Imagine a robot so realistic and sophisticated it could answer questions with original answers, communicate with emotions and think for itself. Imagine a robot so good at communicating with humans that it works as a secretary in an office and accepts a position as a news anchor for a side job. Imagine this robot, but has soft skin and hair with a female voice, and that’s Erica: the Japanese android venturing further into human-like aesthetics than any robot of its kind before.
When describing robots that resemble humans, two words are usually used: humanoid and android. Humanoid means vaguely human-like robots, like C-3PO in “Star Wars” or Ultron in the Marvel Cinematic Universe. Androids transcend humanoid design to look even more like humans, with the possibility of exact replication. Androids are often presented in a way that makes them seem autonomous, meaning self-aware and capable. Most robots, however, are only automatic, meaning they operate via human-controlled algorithms and coding.
Two androids in particular have become famous in recent years: Sophia, from Hanson Robotics in Hong Kong, and Erica, a creation from Hiroshi Ishiguro, the director of the Intelligent Robotics Laboratory at Osaka University in Japan.
Both Sophia and Erica are incredibly interesting, if not creepy, to watch. After all, both are regarded as tangible, popular representations of artificial intelligence. This is because in interviews and in conversation both Erica and Sophia seem to respond to human questions with original, reflective thought.
AI is associated with fictional characters like “Ex Machina’s” Ava — supremely futuristic, autonomous and self-aware creatures who are almost too human to be considered robotic at all. Erica and Sophia are robots, not AI, but remind us of the AI stereotype, which leads to a dangerous misconception.
AI is a multi-categorical scientific concept, and it has plenty of caveats. With the hype of new androids, eager and curious Google-searchers watch these technological feats in action and immediately assume the presence of AI technology.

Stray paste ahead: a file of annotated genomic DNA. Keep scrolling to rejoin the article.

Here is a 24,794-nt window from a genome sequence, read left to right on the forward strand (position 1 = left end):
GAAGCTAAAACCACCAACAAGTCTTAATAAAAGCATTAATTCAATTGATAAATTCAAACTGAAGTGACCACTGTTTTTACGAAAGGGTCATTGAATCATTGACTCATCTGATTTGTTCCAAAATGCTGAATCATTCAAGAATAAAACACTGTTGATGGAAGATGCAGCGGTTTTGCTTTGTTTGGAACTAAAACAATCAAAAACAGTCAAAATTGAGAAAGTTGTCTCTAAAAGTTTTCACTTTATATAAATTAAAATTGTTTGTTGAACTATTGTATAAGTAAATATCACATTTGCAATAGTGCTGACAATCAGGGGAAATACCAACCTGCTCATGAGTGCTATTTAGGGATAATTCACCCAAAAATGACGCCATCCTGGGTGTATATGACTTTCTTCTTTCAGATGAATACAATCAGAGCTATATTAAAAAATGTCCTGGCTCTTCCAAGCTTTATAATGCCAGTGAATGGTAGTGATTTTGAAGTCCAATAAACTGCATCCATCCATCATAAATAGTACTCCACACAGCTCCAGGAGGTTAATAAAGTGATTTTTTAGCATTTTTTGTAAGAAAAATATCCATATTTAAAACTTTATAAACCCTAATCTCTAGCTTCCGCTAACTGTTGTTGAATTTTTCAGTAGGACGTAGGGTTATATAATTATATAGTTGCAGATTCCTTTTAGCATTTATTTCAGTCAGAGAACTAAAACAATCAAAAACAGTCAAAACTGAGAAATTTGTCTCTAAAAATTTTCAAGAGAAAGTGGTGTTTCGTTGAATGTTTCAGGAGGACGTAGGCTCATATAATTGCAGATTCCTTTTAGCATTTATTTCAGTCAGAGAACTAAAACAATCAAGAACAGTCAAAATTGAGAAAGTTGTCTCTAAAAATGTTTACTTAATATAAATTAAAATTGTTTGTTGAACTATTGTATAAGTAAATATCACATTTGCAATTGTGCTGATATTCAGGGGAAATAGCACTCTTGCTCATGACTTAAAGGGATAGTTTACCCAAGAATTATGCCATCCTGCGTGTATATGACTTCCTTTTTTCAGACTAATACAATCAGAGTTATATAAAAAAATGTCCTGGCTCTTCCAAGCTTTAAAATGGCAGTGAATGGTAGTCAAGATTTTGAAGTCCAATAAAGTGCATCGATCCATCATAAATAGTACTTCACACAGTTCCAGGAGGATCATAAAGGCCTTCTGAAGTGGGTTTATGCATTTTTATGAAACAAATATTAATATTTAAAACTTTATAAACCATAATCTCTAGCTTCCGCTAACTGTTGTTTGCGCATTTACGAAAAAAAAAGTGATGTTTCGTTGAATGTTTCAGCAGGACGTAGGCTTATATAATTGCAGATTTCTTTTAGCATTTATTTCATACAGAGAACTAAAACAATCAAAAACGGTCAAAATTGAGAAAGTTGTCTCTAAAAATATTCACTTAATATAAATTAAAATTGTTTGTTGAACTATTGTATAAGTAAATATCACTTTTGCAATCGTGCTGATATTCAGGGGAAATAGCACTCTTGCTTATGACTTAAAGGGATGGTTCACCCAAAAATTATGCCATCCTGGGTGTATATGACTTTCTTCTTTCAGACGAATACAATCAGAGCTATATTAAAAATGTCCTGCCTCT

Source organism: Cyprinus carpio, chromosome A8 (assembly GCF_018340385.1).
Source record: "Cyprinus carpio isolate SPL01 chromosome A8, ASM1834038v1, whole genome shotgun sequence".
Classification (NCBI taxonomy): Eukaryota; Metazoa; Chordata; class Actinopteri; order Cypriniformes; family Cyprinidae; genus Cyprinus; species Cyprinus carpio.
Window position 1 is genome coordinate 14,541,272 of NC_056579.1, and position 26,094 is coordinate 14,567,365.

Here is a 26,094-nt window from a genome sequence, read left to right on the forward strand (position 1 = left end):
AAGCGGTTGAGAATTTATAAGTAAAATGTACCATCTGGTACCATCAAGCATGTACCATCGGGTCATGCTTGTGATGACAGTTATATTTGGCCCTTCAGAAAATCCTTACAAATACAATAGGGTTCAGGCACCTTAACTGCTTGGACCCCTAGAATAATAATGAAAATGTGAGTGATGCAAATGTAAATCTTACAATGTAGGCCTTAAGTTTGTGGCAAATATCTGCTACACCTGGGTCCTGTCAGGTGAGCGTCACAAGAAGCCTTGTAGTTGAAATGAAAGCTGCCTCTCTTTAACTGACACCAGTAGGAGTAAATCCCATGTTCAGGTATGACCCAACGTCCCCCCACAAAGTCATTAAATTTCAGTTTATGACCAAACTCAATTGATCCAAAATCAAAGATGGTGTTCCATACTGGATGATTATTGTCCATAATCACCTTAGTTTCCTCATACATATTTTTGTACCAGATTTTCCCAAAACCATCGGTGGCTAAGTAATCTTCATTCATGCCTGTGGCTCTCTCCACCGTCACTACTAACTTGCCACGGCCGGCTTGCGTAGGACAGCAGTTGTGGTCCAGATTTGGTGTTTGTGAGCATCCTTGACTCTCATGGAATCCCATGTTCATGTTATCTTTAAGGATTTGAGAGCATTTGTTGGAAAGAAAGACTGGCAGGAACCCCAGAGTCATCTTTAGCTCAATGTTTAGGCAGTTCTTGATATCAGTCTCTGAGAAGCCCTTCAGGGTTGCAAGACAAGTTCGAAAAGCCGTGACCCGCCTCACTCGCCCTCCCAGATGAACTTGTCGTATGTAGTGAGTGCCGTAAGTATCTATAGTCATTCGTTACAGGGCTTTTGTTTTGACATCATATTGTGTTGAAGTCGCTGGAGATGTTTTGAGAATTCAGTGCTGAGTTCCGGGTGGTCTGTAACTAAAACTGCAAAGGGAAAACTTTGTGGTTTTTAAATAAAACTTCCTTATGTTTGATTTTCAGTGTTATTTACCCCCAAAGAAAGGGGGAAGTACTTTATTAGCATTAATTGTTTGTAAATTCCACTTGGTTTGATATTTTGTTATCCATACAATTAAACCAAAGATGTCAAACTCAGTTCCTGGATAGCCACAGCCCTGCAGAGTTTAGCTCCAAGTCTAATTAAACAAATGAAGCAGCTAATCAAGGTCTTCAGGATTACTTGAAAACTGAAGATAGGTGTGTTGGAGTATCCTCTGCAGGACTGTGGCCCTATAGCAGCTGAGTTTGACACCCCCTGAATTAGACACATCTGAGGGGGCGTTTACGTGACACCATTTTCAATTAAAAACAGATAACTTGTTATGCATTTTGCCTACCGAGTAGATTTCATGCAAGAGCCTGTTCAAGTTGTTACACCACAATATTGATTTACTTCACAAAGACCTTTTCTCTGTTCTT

It’s become fact that hot-topic issues gain more views and clicks online than most real stories, especially in the age of social media. Thus, it’s often more profitable for news outlet, fashion articles and documentaries pertaining to android development that give the illusion of autonomy to robots, where in reality, most of their content is automatic. In no way are we near “Ex Machina” levels of AI development, no matter how eerily human some androids appear.
In 2017, The Guardian posted a documentary named “Erica: Man made.” In this documentary, the narration strongly suggests Erica has emotions, feelings, wants and dreams — Erica itself refers to Ishiguro as a “father figure” as it seems to joke, reflect and autonomously respond to the interviewer. But, it’s more than clear that the majority of Erica’s content was incredibly staged, if not entirely automatic. No real autonomy was ever exhibited.
However, the documentary called Erica “the world’s most autonomous android.”
Erica’s not alone. Sophia appeared on “The Tonight Show” with Jimmy Fallon to sing a duet and answer questions about its newest developments, even debuting its “little sister.” The production presented Sophia in a manner that made it seem autonomous, but it’d be difficult to prove autonomy, considering its responses were oddly timed and clearly read from a pre-programmed response.
Though Sophia is an android, it is still automatic. There is no evidence for its autonomy.
There’s far more to the implications resulting from the creation of Sophia and Erica. Questions about the development of AI are valid, and questions about the creation of more androids and their improvements are important. It’s not a matter of if robots will reach sentience and autonomous programming, but when. However, irresponsible news and marketing cannot continue to misinform.
Making Sophia and Erica the faces of AI development also discredits the reality of AI development. Companies like Tesla and Samsung are working to create fully self-driving cars and autonomous robots for health care purposes. With these creations and technological advancements, maybe more advanced AI could be a possibility in the near future.
Until then, the difference between autonomous and automatic needs to be emphasized when discussing androids and robotics, no matter how “human” these technologies seem. Without this understanding, there’s too much potential for misinformation to create opposition to the technology of the future. Even Hanson Robotics acknowledges its work is more of “an AI research project, and a kind of living science fiction.”